Background: Nevirapine single-dose (NVP-SD) reduces mother-to-child transmission of HIV type-1 (HIV-1), but frequently induces resistance mutations in the HIV-1 genome. Little is known about drug-resistant HIV-1 variants in the breast milk of women who have taken NVP-SD.
Methods: Blood and breast milk samples of 39 HIV-1-infected Ugandan women were taken 6-12 weeks after NVP-SD intake. Samples were analysed by population sequencing and allele-specific real-time PCR (AS-PCR) with detection limits for NVP-resistant HIV-1 variants (K103N and Y181C) of < 1% of the total viral population.
Results: AS-PCR results for both plasma and breast milk were obtained for 19 women who constituted the final study group (HIV-1 subtype frequencies were A1 n = 11, D n = 5, G n = 2 and C n = 1). A total of 7 (37%) and 10 (53%) women carried NVP-resistant virus in breast milk and plasma, respectively. Overall, 71% (5/7) women with NVP-resistant HIV-1 in breast milk displayed >1 drug-resistant variant. Resistance in breast milk was higher at week 6 (6/13 samples [46%]) compared with week 12 (1/6 samples [17%]). In total, 10 drug-resistant populations harbouring the K103N and/or Y181C mutation were detected in the 19 breast milk samples; 7 (70%) were caused by resistant minorities (< 5% of the total HIV-1 population). In the four women with drug-resistant virus in both plasma and breast milk, the mutation patterns differed between the two compartments.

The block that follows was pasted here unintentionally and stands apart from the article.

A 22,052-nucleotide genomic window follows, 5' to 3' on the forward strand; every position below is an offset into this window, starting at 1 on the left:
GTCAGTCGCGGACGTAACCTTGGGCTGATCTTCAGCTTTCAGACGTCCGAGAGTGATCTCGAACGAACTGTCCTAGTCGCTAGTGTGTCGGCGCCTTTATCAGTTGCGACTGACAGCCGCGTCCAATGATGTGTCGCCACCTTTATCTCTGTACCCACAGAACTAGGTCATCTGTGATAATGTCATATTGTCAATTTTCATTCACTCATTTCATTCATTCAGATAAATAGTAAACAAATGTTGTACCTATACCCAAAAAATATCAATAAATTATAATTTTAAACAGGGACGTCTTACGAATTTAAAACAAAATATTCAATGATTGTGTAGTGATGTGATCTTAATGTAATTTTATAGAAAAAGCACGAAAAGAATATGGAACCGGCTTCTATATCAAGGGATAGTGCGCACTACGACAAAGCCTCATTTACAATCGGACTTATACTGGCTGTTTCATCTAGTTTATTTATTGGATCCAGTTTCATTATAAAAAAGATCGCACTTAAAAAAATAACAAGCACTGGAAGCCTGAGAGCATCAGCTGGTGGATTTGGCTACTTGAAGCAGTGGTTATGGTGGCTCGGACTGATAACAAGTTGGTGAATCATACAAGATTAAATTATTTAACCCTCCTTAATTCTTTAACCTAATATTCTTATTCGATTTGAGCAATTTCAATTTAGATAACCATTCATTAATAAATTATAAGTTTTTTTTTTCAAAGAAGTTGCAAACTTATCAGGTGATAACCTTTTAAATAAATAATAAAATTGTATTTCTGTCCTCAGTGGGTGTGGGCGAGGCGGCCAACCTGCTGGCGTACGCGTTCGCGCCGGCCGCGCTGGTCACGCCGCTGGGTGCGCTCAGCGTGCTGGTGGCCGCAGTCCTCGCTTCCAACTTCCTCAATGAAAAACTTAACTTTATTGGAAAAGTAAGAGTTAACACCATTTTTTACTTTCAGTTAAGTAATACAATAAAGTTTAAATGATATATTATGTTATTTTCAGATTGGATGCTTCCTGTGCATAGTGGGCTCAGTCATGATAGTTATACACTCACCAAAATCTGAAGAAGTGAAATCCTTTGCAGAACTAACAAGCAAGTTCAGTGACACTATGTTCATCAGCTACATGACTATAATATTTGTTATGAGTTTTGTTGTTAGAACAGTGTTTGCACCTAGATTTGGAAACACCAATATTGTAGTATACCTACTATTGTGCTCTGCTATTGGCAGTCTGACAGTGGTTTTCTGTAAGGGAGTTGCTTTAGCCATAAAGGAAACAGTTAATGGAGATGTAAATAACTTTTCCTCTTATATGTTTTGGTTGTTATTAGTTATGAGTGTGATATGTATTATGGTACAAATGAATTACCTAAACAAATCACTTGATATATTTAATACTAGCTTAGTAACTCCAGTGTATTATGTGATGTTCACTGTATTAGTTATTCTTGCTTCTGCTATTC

Conclusions: Minor populations of drug-resistant HIV-1 were frequently found in breast milk of Ugandan women after exposure to NVP-SD. Further studies need to explore the role of minor drug-resistant variants in the postnatal transmission of (resistant) HIV-1.